idle. His early years at St. Petersburg were marked by the ballets * La Fete de 1'Einpereur ' in 1809, and ' Der bl de Bitter' (before the end of 1812); and the three Concertos for pianoforte, Nos. 6, 7, and 8, appear to belong to the period of his abstention from playing in public. For the theatre he wrote two operas, each in three acts, ' Cendrillon ' l and ' Sargines ' ; a third, 'Le Jugement de Midas,' he did not live to finish. He also spent some time in revising Rome'o et Juliette.' In the midst of these avocations he was seized with a painful disease, of which, after lingering some time, he died on Sept. 20, 1823. A number of his friends com- bined to honour him with a quasi-public funeral, and the military governor of St. Petersburg, Count Milarodowitsch, organised a subscription- concert for the benefit of his family, who were left in very straitened circumstances.
Comparatively little has been recorded of Steibelt's personal character, but the traits pre- served are, to say the least of it, far from pre- possessing. Almost the only occurrence that presents him in a pleasing light is his death-bed dedication of the revised score of ' Rome'o et Juliette' to the King of Prussia, in token of gratitude for the kindnesses received from that monarch's father. He appears to have been perfectly eaten up with vanity, which exhibited itself unceasingly in arrogance, incivility, and affectation. In his native country he provoked
���The above Is reduced from the aquatint engraving by Qunnedey. of the portrait by liiuViii, prefixed to each of the two parts ol the original edition of the ' Etude pour le Piano Forte.'
dislike by acting the foreigner and professing ignorance of German indeed in Berlin, his birthplace, he inspired such disgust by his demeanour at his first concert that the orchestra refused to take any part in the second, and similar violations of courtesy are related of him wherever he went. Graver faults still are not wanting. That he was a kleptomaniac has been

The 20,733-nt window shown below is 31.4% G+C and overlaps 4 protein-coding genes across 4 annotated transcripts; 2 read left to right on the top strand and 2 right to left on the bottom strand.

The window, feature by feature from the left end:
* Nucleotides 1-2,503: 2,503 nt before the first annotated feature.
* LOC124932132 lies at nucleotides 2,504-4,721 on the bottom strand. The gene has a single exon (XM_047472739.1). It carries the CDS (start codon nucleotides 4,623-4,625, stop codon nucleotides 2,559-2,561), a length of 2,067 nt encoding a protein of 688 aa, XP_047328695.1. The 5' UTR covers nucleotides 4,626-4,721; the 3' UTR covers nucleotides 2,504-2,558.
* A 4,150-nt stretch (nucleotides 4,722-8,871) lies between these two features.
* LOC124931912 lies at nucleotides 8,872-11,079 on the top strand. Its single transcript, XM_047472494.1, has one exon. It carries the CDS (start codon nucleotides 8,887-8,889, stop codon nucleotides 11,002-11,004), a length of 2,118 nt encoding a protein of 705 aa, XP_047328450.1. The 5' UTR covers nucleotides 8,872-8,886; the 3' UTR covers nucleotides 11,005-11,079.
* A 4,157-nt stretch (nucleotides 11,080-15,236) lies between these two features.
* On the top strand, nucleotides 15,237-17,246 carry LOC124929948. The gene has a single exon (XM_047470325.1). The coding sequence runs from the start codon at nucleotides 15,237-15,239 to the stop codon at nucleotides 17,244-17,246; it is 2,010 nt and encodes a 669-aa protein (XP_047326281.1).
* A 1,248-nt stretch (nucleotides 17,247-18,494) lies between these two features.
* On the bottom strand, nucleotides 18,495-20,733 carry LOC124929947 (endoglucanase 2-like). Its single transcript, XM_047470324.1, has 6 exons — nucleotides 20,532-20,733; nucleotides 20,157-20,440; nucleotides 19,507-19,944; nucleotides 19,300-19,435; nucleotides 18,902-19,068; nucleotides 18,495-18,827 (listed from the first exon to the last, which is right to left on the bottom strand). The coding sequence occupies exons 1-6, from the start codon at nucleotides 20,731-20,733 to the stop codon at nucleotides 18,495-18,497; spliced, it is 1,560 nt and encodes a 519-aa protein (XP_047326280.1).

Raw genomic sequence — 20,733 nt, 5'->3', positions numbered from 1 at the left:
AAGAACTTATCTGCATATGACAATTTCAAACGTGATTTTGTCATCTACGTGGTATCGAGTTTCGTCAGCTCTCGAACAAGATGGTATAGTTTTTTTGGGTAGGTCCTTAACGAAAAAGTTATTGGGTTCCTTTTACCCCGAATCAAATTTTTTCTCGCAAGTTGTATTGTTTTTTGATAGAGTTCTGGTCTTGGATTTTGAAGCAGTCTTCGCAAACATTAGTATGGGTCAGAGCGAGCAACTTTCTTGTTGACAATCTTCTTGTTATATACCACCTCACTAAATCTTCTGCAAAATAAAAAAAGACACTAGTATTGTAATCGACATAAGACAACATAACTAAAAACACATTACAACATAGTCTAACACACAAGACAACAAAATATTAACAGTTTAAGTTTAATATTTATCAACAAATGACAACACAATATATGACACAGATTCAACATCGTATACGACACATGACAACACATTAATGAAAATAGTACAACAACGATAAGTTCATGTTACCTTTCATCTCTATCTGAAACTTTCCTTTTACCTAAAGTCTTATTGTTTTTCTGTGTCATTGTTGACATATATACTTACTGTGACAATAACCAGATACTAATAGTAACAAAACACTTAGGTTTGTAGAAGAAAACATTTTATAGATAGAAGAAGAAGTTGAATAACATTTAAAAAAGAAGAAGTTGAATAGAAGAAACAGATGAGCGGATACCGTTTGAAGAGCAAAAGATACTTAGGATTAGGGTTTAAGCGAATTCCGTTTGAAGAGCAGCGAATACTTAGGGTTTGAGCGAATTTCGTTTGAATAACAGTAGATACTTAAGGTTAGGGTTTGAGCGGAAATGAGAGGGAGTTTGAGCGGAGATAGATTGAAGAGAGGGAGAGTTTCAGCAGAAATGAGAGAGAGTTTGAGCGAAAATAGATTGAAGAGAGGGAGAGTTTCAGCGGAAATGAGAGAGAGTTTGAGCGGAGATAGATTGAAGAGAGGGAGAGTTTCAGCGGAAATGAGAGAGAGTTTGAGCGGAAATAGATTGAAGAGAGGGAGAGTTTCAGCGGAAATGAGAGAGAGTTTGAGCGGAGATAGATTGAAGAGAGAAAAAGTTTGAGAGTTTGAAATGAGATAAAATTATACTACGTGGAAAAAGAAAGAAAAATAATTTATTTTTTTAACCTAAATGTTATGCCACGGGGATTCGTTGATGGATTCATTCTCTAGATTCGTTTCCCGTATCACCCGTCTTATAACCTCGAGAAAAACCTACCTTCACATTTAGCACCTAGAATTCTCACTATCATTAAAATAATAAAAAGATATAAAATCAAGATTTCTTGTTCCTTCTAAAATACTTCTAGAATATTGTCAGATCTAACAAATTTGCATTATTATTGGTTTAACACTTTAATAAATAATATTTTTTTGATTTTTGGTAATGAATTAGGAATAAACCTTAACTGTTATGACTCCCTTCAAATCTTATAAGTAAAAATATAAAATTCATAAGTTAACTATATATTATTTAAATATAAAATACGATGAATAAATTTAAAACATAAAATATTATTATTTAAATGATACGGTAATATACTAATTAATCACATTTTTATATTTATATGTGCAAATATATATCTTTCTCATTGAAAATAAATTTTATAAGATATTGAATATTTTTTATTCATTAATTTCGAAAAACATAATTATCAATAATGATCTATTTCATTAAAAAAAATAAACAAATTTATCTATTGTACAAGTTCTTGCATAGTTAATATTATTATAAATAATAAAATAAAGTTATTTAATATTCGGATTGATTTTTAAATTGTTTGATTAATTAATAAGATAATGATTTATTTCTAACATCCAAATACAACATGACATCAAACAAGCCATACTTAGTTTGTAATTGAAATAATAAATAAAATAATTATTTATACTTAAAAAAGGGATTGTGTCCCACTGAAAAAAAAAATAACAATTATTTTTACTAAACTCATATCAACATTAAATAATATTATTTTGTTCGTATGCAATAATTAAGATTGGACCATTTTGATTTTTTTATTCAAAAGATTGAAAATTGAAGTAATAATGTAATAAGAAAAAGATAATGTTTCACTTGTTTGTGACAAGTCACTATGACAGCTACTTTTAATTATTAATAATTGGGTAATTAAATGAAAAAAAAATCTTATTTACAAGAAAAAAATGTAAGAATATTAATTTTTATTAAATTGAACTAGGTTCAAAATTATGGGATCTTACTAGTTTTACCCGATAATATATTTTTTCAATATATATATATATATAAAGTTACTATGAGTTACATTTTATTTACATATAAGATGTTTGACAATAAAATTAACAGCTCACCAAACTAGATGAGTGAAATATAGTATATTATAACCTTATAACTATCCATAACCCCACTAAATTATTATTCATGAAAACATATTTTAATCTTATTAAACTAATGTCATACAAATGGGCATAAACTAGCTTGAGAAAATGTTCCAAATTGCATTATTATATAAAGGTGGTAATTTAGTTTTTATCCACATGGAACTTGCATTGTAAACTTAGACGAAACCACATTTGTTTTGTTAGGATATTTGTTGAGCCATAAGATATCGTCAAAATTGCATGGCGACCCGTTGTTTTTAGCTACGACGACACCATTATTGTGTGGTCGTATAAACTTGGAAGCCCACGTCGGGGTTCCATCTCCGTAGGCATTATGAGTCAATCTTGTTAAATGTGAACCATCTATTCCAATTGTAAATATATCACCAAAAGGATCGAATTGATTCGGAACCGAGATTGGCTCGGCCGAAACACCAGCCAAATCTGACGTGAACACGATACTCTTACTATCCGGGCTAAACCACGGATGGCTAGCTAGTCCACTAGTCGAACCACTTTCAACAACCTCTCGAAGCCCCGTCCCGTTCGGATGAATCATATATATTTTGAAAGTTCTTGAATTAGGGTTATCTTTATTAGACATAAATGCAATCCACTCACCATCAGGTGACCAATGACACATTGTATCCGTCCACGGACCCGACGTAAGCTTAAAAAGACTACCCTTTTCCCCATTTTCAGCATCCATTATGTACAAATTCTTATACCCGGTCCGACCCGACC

i It Is worth noting that some authorities declare this was written fur Tails. This upera has been considered his greatest work.
��already mentioned. To this he added a reckless extravagance in money matters that amounted to criminality. Though he must have been for many years in receipt of a large income, he was always out at elbows, and this exercised a most pernicious influence on his character both as an artist and as a man. His respect for his art, never too great, was destroyed by the quantity of worthless music that he wrote hastily to meet temporary difficulties, and he not unfrequently stooped to expedients still more unworthy. One of these has been already mentioned, but it was not the only one. Complaints of old works palmed off as new on publishers, and through them on the public, by the alteration of the first few bars, transpositions, or the like, are only too rife. A device that seems to have been specially common was to add a violin part to a published set of pianoforte sonatas and then bring out the result as an entirely new work.
The greatness of his abilities as a musician is perhaps best proved by the fact that they caused so unattractive a person to be not merely toler- ated but welcomed. His pianoforte-playing was just what might have been expected from his life and character. The highest ranges of his art were a terra incognita to him, and his inability to perform a slow movement was the subject of universal comment. To do him jus- tice, he was aware of his deficiency, and seldom attempted an Adagio. Quick movements, on the contrary, he played with a precision and fire that made the liveliest impression. His technical training appears to have been defec- tive, and, though in his prime he was con- sidered a great executant, his left hand was always conspicuously weak. He was one of the first to discover the resources presented by the pedals of the pianoforte, and, like some other discoverers, was led to exaggerate the importance of his discovery. The result of this was that his performance was always apt to degenerate into mere tricks of effect. The critics of his day also complained of his ex- cessive use of the tremolo, a judgment that appears well grounded, and declared that his fingering was faulty, which seems more doubt- ful. It is strange, too, considering his appre- ciation of the resources of the pianoforte and his preference for instruments by English makers (or by Erard, who used the English action up to 1808), that he should have made little or no use of their cantabile powers. But, after mak- ing all deductions of this sort, the broad fact remains that Steibelt's playing was thoroughly striking and original, and that he possessed in a very eminent degree the invaluable power of carrying his audience with him. Whatever censure critics might be disposed to pass after the performance was over, the aplomb and spirit of his playing fascinated them at the time, and when he was in a good mood he would interest his hearers for hours together.
It has been said that the truest test of a com- poser's genius is to be found in his slow move-